It is often said that older people start to return to a more youthful, childlike state and so it is for 67-year-old master animator, Hayao Miyazaki with his latest film, Ponyo on the Cliff. After making numerous movies that have presented a more mature depth in presenting childhood as in My Neighbor Totoro and Spirited Away, this time he immerses himself completely into the mind of a five-year-old. It assumes no more life experience than a child at that age and captures only the simple wonder of one who is just beginning to realize what it means to grow up into the human world.
The plot is borrowed somewhat from The Little Mermaid and is even more stripped down and elemental than that film. Like Ariel, the title character, Ponyo (Yuria Nara) is a red goldfish who wants to become a human although she does not have any trace of human traits in the beginning. Also, she and the boy she meets, Sosuke (Hiroki Doi), are only five, which means that this is not a teenage love story but about befriending someone unconditionally as a child before all the worldly complications set in.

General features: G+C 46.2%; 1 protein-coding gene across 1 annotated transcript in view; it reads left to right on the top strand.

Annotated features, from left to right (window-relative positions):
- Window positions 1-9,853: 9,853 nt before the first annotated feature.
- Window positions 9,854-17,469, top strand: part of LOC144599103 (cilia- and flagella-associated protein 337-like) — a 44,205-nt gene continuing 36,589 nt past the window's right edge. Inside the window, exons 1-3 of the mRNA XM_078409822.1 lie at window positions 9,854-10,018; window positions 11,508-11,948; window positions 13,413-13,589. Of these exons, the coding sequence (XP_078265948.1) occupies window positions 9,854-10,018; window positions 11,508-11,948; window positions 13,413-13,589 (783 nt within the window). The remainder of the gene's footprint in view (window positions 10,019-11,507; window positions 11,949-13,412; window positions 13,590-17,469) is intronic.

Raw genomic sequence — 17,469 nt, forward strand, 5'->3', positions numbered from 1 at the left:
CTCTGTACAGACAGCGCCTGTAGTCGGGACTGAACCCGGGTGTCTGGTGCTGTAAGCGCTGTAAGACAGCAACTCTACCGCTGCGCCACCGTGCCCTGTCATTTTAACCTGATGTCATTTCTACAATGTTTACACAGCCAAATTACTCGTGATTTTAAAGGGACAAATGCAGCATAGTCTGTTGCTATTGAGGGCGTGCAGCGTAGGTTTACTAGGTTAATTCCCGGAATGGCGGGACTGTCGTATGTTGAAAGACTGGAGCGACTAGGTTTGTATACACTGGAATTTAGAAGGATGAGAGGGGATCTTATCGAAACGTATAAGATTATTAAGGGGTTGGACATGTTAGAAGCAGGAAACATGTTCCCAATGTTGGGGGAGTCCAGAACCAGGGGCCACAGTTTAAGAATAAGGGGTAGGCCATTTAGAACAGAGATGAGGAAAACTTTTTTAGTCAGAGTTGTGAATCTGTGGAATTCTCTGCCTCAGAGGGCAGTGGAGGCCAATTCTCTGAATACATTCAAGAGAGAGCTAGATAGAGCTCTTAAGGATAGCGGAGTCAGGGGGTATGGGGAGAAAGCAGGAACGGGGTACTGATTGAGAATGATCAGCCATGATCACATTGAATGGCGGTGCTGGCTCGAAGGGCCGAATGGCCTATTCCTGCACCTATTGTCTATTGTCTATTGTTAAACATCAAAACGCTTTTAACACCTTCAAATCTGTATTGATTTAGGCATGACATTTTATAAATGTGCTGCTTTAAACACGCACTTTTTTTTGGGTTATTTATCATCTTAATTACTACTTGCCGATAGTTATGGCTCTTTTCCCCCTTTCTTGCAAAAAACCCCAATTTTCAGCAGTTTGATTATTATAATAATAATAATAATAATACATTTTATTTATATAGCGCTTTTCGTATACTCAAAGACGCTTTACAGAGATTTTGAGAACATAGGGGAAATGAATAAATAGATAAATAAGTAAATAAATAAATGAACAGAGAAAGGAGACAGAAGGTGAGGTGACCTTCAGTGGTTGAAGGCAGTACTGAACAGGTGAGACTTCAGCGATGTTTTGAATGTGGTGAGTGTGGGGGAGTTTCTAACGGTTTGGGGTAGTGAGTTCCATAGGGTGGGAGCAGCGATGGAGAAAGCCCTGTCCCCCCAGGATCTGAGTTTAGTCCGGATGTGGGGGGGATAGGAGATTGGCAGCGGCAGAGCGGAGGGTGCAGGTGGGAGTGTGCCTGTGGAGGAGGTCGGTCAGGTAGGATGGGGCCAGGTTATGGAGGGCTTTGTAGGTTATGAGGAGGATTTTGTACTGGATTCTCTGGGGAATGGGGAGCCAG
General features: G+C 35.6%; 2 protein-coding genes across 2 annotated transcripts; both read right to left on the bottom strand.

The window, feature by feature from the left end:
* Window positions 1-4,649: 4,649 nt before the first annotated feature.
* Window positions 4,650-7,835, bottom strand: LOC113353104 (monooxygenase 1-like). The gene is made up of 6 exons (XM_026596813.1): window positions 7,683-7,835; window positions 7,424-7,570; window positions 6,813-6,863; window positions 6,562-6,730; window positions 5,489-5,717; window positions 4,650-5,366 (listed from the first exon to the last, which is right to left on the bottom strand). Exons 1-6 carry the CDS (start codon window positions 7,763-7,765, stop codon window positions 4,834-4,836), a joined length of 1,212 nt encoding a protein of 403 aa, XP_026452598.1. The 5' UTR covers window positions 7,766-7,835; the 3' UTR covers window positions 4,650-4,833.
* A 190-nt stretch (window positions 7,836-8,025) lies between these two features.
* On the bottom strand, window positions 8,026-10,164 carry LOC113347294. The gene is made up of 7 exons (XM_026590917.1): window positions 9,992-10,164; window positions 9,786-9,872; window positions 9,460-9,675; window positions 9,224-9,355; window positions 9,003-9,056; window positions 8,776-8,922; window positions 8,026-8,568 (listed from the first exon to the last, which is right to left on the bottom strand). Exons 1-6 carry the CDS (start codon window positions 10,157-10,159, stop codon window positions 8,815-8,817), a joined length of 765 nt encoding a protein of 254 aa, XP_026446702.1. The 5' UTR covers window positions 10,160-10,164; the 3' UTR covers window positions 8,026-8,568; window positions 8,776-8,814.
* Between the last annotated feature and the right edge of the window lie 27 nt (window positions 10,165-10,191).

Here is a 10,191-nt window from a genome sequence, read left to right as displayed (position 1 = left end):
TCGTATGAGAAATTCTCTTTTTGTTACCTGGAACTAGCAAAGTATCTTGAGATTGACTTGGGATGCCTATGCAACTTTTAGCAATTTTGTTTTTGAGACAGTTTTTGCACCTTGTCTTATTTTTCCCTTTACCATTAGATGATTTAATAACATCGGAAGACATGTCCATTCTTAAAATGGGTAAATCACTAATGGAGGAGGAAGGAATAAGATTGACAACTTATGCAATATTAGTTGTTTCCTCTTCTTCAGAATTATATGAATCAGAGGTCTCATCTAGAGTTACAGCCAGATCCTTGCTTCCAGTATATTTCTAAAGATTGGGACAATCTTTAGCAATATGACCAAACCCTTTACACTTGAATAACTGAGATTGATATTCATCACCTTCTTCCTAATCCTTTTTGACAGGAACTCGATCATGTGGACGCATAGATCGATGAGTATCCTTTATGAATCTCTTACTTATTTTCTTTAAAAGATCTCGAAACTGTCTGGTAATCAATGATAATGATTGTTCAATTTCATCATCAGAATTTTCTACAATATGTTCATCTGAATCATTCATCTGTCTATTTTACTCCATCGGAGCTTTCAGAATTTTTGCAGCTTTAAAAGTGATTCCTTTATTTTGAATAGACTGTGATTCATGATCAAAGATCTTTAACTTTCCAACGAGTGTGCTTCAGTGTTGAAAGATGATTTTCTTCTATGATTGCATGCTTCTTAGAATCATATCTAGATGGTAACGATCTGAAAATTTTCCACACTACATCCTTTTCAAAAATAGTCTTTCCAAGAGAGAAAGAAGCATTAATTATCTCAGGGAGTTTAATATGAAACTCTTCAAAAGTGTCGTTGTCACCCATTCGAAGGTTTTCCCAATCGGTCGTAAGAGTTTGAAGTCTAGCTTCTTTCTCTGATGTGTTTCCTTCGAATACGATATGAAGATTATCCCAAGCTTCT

The movie has a wondrous underwater opening that is simultaneously a trademark and a departure for a Miyazaki film. The masterful sense of perspective, texture, and movement are all present but the water color and pastel animation here goes for more of a simple children’s drawing palette than a photorealistic one with shadow lighting (except for the villainous or more mysterious characters who are drawn with darker shadows). It is here we see the little goldfish escape in a bubble away to the surface from her sibling schools of fish led by her father, Fujimoto (Joji Tokoro). Once the goldfish escapes, however, she gets her head stuck in a glass jar and washes on shore. There Sosuke finds her and gets her out of the jar by breaking it. He immediately bonds with the goldfish that he names Ponyo perhaps because she is the first one he has directly rescued from harm. Read more
Award-winning director Hayao Miyazaki (Nausicaä of the Valley of the Wind, Spirited Away, Ponyo on the Cliff by the Sea) gave a speech to his Studio Ghibli production staff in which he announced that they will start two feature-length works over the next three years. The studio’s “Itsumo no Ghibli Nikki” (“The Habitual Ghibli Diary”) describes the speech in a November 27 entry. According to the diary, the speech discussed how the studio will weather the increasingly grim conditions the world is facing. Miyazaki reportedly emphasized that the two new feature-length works will have young staffers at their core. The diary also posted a blurred image (shown at right) of the diagram for the next three years that Miyazaki presented, but captioned it, “The details are still secret.”